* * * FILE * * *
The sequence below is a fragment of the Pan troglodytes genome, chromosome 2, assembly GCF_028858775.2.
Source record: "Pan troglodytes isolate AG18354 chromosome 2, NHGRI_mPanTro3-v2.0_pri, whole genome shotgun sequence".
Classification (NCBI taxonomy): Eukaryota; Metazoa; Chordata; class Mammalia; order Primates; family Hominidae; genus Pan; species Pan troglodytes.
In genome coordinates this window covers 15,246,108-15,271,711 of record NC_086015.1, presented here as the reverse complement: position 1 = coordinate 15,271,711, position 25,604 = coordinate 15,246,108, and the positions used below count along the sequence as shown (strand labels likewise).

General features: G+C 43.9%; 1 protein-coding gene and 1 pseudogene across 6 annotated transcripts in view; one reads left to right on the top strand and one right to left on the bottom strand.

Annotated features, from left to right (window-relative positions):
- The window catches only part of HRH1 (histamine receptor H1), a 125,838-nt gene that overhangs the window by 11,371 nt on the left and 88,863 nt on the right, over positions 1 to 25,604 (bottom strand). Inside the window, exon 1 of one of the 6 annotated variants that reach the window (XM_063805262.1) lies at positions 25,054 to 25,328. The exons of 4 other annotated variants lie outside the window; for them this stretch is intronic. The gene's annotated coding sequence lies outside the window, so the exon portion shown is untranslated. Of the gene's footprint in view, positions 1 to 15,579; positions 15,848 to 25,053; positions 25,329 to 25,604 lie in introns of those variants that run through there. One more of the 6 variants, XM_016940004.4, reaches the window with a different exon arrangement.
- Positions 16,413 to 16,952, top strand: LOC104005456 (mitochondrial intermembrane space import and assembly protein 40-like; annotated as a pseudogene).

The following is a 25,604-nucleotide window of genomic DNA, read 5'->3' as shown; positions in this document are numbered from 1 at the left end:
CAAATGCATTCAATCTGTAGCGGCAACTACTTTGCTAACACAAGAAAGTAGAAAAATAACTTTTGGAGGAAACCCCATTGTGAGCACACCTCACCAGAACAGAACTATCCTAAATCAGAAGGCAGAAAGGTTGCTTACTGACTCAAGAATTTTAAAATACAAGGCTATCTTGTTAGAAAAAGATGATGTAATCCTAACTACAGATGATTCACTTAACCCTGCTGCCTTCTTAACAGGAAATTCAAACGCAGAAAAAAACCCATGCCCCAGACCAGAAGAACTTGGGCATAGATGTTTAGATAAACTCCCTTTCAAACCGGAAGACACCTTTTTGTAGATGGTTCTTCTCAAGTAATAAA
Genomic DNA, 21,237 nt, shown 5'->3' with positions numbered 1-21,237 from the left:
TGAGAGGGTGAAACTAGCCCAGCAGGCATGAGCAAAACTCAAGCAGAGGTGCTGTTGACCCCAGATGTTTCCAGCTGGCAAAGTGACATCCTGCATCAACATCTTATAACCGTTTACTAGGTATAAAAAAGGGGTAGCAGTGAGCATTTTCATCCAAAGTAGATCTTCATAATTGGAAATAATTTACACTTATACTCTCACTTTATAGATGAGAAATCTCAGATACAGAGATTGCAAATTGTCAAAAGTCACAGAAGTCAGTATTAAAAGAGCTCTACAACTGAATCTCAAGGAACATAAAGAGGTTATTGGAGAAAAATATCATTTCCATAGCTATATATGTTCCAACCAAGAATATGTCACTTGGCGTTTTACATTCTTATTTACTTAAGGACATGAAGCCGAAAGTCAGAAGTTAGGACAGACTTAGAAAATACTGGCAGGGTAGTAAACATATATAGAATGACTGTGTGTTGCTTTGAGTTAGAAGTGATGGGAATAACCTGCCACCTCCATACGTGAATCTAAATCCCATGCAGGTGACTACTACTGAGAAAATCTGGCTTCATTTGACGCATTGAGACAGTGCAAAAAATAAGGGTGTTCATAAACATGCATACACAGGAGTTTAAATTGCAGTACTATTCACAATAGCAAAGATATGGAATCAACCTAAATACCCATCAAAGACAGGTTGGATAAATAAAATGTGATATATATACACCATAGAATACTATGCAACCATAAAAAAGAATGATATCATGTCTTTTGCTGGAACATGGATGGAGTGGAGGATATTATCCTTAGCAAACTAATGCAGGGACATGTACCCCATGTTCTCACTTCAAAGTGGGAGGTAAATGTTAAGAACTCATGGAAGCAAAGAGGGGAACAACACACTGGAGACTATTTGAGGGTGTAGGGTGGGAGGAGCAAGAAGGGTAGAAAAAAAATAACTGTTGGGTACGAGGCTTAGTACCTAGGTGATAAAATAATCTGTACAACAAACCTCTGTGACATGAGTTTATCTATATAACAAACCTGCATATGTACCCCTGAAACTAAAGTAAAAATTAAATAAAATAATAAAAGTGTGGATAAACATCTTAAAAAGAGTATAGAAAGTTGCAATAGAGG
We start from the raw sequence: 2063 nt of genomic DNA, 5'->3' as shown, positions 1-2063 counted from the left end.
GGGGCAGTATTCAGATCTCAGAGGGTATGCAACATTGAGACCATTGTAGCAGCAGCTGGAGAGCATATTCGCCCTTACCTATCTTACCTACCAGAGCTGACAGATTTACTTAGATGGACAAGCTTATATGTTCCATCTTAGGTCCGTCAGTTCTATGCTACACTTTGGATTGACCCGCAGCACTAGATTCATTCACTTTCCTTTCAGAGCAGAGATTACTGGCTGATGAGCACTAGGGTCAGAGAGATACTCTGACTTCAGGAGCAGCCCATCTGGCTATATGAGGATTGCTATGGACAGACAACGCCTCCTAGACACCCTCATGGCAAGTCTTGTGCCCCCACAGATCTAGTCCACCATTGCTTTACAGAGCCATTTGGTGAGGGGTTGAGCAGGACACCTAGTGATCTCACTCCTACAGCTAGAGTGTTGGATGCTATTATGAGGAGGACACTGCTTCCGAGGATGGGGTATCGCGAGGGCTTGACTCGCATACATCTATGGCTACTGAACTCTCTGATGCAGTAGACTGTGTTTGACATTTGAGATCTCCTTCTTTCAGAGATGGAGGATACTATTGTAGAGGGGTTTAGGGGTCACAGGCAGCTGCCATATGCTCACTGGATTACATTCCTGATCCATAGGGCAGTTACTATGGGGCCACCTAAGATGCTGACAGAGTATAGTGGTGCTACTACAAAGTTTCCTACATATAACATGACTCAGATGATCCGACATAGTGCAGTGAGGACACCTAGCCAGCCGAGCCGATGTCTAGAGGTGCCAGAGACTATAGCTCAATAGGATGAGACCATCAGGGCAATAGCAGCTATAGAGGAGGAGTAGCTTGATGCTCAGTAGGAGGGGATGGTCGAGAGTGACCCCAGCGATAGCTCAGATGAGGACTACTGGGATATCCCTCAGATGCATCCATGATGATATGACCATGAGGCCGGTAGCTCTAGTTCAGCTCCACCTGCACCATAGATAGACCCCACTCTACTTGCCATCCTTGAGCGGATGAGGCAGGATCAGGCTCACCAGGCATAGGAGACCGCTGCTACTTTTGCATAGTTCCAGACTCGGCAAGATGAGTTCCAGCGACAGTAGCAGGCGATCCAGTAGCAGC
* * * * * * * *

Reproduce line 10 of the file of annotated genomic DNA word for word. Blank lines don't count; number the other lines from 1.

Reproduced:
CAAATGCATTCAATCTGTAGCGGCAACTACTTTGCTAACACAAGAAAGTAGAAAAATAACTTTTGGAGGAAACCCCATTGTGAGCACACCTCACCAGAACAGAACTATCCTAAATCAGAAGGCAGAAAGGTTGCTTACTGACTCAAGAATTTTAAAATACAAGGCTATCTTGTTAGAAAAAGATGATGTAATCCTAACTACAGATGATTCACTTAACCCTGCTGCCTTCTTAACAGGAAATTCAAACGCAGAAAAAAACCCATGCCCCAGACCAGAAGAACTTGGGCATAGATGTTTAGATAAACTCCCTTTCAAACCGGAAGACACCTTTTTGTAGATGGTTCTTCTCAAGTAATAAA